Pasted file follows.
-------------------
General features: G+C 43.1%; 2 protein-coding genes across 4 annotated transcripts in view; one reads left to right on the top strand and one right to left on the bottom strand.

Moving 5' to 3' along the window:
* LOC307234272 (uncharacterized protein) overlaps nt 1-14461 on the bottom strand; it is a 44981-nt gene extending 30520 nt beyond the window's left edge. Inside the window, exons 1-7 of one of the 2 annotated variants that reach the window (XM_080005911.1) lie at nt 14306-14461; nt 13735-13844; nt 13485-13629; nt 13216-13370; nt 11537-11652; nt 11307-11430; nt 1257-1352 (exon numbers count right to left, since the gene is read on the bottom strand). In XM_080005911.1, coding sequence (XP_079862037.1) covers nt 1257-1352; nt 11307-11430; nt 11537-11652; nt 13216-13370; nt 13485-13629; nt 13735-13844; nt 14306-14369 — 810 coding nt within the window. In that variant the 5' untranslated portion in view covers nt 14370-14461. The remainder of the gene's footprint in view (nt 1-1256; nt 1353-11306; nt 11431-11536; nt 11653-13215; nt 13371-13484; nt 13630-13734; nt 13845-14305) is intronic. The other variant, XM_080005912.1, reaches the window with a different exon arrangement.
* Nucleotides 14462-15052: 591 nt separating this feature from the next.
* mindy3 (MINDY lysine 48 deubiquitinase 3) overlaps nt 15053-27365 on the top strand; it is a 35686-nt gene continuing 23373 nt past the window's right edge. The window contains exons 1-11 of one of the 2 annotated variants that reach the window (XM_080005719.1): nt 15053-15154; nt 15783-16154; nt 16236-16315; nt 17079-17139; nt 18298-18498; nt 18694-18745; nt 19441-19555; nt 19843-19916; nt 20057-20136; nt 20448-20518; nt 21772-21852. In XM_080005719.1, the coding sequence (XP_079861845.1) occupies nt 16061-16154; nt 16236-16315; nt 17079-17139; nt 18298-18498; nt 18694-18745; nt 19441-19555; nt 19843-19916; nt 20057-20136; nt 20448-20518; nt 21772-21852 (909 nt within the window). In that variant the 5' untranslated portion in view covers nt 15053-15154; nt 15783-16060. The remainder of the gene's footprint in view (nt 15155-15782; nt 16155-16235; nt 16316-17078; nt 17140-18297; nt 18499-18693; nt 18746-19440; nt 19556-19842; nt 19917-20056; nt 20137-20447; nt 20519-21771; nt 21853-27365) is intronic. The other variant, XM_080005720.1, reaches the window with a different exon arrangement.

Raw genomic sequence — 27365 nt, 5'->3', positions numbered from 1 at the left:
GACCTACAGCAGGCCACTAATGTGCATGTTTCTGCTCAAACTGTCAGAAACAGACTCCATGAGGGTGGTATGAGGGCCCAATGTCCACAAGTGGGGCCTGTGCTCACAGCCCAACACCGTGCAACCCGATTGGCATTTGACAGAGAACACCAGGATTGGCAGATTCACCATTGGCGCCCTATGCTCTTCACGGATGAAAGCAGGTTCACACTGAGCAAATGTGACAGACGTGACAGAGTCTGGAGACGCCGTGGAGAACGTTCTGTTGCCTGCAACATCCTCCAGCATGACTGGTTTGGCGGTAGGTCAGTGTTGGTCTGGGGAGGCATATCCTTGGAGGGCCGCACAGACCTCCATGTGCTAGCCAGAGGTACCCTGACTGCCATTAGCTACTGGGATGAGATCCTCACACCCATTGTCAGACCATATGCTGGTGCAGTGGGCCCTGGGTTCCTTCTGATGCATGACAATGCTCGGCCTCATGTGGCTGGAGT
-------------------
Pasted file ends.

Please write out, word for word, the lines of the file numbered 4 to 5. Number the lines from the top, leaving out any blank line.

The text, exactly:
* Nucleotides 14462-15052: 591 nt separating this feature from the next.
* mindy3 (MINDY lysine 48 deubiquitinase 3) overlaps nt 15053-27365 on the top strand; it is a 35686-nt gene continuing 23373 nt past the window's right edge. The window contains exons 1-11 of one of the 2 annotated variants that reach the window (XM_080005719.1): nt 15053-15154; nt 15783-16154; nt 16236-16315; nt 17079-17139; nt 18298-18498; nt 18694-18745; nt 19441-19555; nt 19843-19916; nt 20057-20136; nt 20448-20518; nt 21772-21852. In XM_080005719.1, the coding sequence (XP_079861845.1) occupies nt 16061-16154; nt 16236-16315; nt 17079-17139; nt 18298-18498; nt 18694-18745; nt 19441-19555; nt 19843-19916; nt 20057-20136; nt 20448-20518; nt 21772-21852 (909 nt within the window). In that variant the 5' untranslated portion in view covers nt 15053-15154; nt 15783-16060. The remainder of the gene's footprint in view (nt 15155-15782; nt 16155-16235; nt 16316-17078; nt 17140-18297; nt 18499-18693; nt 18746-19440; nt 19556-19842; nt 19917-20056; nt 20137-20447; nt 20519-21771; nt 21853-27365) is intronic. The other variant, XM_080005720.1, reaches the window with a different exon arrangement.